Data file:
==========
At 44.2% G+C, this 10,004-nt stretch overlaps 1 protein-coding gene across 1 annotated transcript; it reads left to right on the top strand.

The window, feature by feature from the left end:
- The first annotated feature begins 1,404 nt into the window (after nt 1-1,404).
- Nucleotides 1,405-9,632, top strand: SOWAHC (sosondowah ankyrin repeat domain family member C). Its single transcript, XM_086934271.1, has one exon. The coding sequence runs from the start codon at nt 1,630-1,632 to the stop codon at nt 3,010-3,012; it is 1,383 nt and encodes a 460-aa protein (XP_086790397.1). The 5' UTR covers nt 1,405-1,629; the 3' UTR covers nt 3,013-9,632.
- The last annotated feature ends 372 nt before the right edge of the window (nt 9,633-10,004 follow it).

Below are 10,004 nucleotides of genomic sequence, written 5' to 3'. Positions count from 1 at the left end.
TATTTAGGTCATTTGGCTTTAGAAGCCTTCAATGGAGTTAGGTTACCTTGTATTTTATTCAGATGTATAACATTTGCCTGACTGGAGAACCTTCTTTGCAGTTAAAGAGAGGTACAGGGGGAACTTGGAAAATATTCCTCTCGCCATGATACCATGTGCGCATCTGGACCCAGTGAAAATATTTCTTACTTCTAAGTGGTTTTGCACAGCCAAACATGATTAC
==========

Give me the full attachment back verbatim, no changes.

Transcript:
At 44.2% G+C, this 10,004-nt stretch overlaps 1 protein-coding gene across 1 annotated transcript; it reads left to right on the top strand.

The window, feature by feature from the left end:
- The first annotated feature begins 1,404 nt into the window (after nt 1-1,404).
- Nucleotides 1,405-9,632, top strand: SOWAHC (sosondowah ankyrin repeat domain family member C). Its single transcript, XM_086934271.1, has one exon. The coding sequence runs from the start codon at nt 1,630-1,632 to the stop codon at nt 3,010-3,012; it is 1,383 nt and encodes a 460-aa protein (XP_086790397.1). The 5' UTR covers nt 1,405-1,629; the 3' UTR covers nt 3,013-9,632.
- The last annotated feature ends 372 nt before the right edge of the window (nt 9,633-10,004 follow it).

Below are 10,004 nucleotides of genomic sequence, written 5' to 3'. Positions count from 1 at the left end.
TATTTAGGTCATTTGGCTTTAGAAGCCTTCAATGGAGTTAGGTTACCTTGTATTTTATTCAGATGTATAACATTTGCCTGACTGGAGAACCTTCTTTGCAGTTAAAGAGAGGTACAGGGGGAACTTGGAAAATATTCCTCTCGCCATGATACCATGTGCGCATCTGGACCCAGTGAAAATATTTCTTACTTCTAAGTGGTTTTGCACAGCCAAACATGATTAC